Thésée (Gossec)

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Thésée (Theseus) is an opera by the composer François-Joseph Gossec, first performed at the Académie Royale de Musique (the Paris Opéra) on 1 March 1782. It is a setting of a revised version in four acts of a libretto by Philippe Quinault, originally set by Jean-Baptiste Lully in 1675.

François-Joseph Gossec French composer of operas

François-Joseph Gossec was a French composer of operas, string quartets, symphonies, and choral works.

Paris Opera the primary opera company of France

The Paris Opera is the primary opera and ballet company of France. It was founded in 1669 by Louis XIV as the Académie d'Opéra, and shortly thereafter was placed under the leadership of Jean-Baptiste Lully and officially renamed the Académie Royale de Musique, but continued to be known more simply as the Opéra. Classical ballet as it is known today arose within the Paris Opera as the Paris Opera Ballet and has remained an integral and important part of the company. Currently called the Opéra National de Paris, it mainly produces operas at its modern 2700-seat theatre Opéra Bastille which opened in 1989, and ballets and some classical operas at the older 1970-seat Palais Garnier which opened in 1875. Small scale and contemporary works are also staged in the 500-seat Amphitheatre under the Opéra Bastille.

Philippe Quinault French opera librettist

Philippe Quinault, French dramatist and librettist, was born in Paris.

Contents

Roles

CastVoice typePremiere
Églé, princess raised under the supervision of Égée, King of Athens soprano Antoinette Saint-Huberty
Cléone, confidante of ÉglésopranoGertrude Girardin
Arcas, confidant of Égéebasse-taille (bass-baritone)Moreau
Grande prêtresse de Minerve (high priestess of Minerva)sopranoChâteauvieux
Égée (Aegeus), King of Athensbasse-taille (bass-baritone) Henri Larrivée
Médée (Medea), a princess and enchantresssopranoFrançoise-Claude-Marie-Rosalie Campagne (called Mlle Duplant)
Dorine, confidante of MédéesopranoMlle Joinville
Thésée (Theseus), unknown son of Égée haute-contre Joseph Legros
Minerve (the goddess Minerva) sopranoChâteauvieux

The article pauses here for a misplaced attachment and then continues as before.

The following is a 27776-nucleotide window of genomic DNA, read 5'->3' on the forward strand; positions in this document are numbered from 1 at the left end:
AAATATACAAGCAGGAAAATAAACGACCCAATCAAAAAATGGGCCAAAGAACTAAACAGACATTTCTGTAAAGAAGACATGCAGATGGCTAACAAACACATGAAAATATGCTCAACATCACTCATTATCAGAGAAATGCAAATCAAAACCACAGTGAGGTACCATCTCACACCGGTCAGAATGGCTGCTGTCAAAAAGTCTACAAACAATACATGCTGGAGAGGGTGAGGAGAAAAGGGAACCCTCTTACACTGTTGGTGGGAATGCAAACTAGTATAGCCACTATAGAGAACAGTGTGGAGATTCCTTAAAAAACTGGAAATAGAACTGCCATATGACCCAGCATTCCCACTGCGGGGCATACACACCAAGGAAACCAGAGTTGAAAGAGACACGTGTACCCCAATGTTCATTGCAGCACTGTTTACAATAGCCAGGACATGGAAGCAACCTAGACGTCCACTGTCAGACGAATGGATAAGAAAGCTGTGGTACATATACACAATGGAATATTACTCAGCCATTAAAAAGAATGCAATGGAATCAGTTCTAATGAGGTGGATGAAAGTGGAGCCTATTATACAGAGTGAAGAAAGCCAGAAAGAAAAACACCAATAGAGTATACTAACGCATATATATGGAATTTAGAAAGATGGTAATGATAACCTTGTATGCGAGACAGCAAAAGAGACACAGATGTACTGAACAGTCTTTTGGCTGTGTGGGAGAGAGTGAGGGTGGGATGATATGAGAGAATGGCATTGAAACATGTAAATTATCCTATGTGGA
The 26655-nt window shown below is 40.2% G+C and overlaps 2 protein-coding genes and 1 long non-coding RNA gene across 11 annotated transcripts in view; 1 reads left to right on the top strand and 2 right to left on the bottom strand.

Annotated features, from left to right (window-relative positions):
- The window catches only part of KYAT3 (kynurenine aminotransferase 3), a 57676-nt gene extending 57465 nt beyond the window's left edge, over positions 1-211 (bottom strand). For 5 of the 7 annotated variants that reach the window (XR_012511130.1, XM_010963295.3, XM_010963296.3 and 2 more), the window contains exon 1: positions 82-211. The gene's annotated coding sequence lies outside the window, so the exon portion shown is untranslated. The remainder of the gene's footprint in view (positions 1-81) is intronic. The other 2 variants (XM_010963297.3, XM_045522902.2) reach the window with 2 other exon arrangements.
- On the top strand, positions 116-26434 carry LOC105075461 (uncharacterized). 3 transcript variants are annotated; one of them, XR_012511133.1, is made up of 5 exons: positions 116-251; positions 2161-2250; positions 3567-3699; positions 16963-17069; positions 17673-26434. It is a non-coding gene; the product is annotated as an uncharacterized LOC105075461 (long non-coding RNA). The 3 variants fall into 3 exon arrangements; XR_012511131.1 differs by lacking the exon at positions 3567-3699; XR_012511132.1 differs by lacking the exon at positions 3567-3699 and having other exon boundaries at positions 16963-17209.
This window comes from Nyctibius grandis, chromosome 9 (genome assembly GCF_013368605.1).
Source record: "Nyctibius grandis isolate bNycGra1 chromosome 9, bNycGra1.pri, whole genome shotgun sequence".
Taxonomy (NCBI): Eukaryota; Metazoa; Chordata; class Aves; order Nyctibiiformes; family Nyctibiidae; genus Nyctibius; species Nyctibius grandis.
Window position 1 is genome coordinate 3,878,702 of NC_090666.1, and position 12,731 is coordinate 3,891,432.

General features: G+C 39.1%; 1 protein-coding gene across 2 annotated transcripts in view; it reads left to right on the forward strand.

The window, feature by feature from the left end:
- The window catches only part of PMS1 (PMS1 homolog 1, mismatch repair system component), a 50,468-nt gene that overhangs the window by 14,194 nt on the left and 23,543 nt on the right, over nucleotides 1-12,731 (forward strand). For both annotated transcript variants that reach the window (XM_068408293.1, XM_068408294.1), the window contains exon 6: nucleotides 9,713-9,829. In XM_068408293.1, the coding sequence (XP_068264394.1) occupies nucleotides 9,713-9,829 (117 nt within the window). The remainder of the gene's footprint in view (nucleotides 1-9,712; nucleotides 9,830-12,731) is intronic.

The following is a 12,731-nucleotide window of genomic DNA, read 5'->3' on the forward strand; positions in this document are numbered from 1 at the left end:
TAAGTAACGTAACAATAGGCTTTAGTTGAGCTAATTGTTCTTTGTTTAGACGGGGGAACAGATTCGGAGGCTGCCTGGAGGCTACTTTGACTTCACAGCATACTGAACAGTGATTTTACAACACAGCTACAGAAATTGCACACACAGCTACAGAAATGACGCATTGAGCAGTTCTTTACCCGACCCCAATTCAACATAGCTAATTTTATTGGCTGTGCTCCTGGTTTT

Deux vieillards (two old men) tenor/basse-taille Étienne Lainez, Auguste-Athanase (Augustin) Chéron
Une vieille (an old woman) sopranoAnne-Marie-Jeanne Gavaudan (the elder)
Chorus: Priestesses of Minerva, followers of Égée, warriors, inhabitants of the Underworld, people of Athens, Furies

Synopsis

Act 1

Princess Églé is in love with Thésée and prays for his safe return from battle against rebels who are threatening King Égée of Athens. Égée enters victorious. He tells Églé he is in love with her, despite being betrothed to the sorceress Médée. Égée says he now intends to marry Médée to his son, whom he has hidden away at Troezen and has not seen for years. The Athenians celebrate their victory with a sacrifice to the goddess Minerva.

Act 2

Médée is in love with Thésée. She agree to let Égée break off their engagement so he can pursue Églé. Égée is jealous of Thésée's popularity with the people of Athens, who want to make him the king's heir because of his bravery in battle. Médée offers to help Thésée, who reveals to her that he is in love with Églé, provoking the sorceress to jealousy.

Act 3

Médée threatens Églé that she will use her magic against her if the princess does not renounce her love for Thésée and marry the king instead. She conjures up a vision of a terrifying desert full of monsters and also menaces Églé with demons from hell. Médée also says she will put Thésée's life in danger if Églé does not comply. She conjures a vision of the sleeping Thésée in which she threatens to sacrifice him with a knife. Thésée wakes and is perplexed by Églé's sudden coldness towards him. She explains she is trying to save his life. Thésée reveals that he is Égée's son from Troezen. Médée appears to relent and bless the betrothal of Thésée and Églé.

Act 4

In reality, Médée is still tortured by jealousy. She persuades Égée to kill Thésée, warning him that if he makes Thésée his heir the king will wrong his missing son. Égée hands Thésée a poisoned chalice but he recognises Thésée's sword and realises the young man must be his son. Just in time, he prevents Thésée from drinking the poison. He agrees to let Thésée marry Églé. Thwarted, Médée escapes only to reappear on a flying chariot pulled by dragons. She threatens to burn down the palace but the goddess Minerve prevents her and raises a magnificent new palace and the opera ends with rejoicing.

Minerva Roman goddess of wisdom and sponsor of arts, trade, and defense

Minerva was the Roman goddess of wisdom and strategic warfare and the sponsor of arts, trade, and strategy. From the second century BC onward, the Romans equated her with the Greek goddess Athena, though the Romans did not stress her relation to battle and warfare as the Greeks did.

Recording

Guy Van Waas is a Belgian conductor, clarinetist and organist.

Sources


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